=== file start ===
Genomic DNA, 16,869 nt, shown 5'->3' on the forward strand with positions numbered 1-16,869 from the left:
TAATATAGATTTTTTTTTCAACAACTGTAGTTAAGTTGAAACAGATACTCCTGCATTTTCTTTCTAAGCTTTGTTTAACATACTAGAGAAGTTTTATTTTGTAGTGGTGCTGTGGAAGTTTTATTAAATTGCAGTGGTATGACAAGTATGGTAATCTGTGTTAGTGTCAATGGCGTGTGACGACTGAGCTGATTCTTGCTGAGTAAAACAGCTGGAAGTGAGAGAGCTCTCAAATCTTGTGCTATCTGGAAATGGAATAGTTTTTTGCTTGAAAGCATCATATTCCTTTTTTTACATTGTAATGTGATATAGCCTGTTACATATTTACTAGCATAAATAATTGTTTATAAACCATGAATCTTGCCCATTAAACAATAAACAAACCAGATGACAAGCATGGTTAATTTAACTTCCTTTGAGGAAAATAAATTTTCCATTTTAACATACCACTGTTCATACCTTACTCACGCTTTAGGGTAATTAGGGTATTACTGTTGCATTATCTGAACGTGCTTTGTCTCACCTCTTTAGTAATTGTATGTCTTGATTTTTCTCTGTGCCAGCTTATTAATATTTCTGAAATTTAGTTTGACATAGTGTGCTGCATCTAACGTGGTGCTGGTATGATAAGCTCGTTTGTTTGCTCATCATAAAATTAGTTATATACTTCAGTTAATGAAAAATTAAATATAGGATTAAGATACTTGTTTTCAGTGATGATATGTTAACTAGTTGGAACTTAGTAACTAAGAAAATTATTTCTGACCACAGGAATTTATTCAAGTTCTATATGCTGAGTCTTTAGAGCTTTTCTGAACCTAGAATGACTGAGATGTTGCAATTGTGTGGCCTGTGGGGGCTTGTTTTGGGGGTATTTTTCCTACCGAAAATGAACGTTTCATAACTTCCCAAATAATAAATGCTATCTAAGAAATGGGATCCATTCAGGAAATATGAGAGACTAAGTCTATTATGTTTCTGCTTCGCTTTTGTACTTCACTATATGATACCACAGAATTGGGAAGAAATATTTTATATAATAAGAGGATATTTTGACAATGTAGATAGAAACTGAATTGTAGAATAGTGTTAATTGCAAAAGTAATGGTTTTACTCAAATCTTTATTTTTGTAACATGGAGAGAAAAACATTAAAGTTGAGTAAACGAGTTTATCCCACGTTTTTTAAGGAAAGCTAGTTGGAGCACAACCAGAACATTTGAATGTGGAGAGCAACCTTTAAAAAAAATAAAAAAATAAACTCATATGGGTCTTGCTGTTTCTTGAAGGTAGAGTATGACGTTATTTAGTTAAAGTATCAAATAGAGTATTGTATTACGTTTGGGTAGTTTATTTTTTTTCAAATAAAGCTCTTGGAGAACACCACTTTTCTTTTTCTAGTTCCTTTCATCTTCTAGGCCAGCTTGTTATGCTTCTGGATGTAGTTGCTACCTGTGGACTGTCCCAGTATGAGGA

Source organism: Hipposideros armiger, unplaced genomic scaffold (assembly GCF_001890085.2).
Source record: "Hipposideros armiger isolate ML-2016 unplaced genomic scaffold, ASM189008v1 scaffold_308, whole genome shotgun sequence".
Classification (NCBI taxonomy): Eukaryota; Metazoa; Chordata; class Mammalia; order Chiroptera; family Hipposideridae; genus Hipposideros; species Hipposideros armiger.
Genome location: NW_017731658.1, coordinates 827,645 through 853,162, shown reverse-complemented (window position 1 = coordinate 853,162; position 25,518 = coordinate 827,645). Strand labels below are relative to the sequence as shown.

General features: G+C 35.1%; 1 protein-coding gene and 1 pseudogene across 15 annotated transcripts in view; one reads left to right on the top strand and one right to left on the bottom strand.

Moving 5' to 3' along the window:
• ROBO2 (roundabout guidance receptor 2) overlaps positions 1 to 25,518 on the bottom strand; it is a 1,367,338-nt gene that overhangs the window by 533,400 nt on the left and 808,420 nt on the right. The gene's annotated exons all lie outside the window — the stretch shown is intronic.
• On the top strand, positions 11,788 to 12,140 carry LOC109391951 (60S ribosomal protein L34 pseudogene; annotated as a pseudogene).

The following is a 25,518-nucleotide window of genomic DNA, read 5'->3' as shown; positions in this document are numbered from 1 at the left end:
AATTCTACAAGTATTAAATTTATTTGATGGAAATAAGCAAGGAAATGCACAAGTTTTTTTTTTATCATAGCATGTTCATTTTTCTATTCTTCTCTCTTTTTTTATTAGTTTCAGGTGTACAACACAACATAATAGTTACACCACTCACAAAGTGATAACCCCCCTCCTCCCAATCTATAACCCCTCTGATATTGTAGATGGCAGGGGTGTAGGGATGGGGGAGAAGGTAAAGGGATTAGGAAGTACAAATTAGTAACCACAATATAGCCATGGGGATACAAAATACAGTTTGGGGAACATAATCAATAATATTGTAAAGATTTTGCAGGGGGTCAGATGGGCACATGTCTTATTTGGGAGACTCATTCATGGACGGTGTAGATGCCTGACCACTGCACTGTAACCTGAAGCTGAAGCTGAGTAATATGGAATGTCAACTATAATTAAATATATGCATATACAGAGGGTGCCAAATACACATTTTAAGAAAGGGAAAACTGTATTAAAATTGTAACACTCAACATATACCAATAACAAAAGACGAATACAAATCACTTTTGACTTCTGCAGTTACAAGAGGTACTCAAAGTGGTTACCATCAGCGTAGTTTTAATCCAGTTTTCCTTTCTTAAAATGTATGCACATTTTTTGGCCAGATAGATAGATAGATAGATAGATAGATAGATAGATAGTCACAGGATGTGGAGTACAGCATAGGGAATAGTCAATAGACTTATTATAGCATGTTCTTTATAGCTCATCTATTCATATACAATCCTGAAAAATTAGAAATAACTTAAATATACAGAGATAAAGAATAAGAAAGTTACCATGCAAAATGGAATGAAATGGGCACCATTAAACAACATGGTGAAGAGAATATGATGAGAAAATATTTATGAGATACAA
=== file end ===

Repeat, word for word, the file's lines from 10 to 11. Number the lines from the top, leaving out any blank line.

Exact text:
• On the top strand, positions 11,788 to 12,140 carry LOC109391951 (60S ribosomal protein L34 pseudogene; annotated as a pseudogene).

The following is a 25,518-nucleotide window of genomic DNA, read 5'->3' as shown; positions in this document are numbered from 1 at the left end: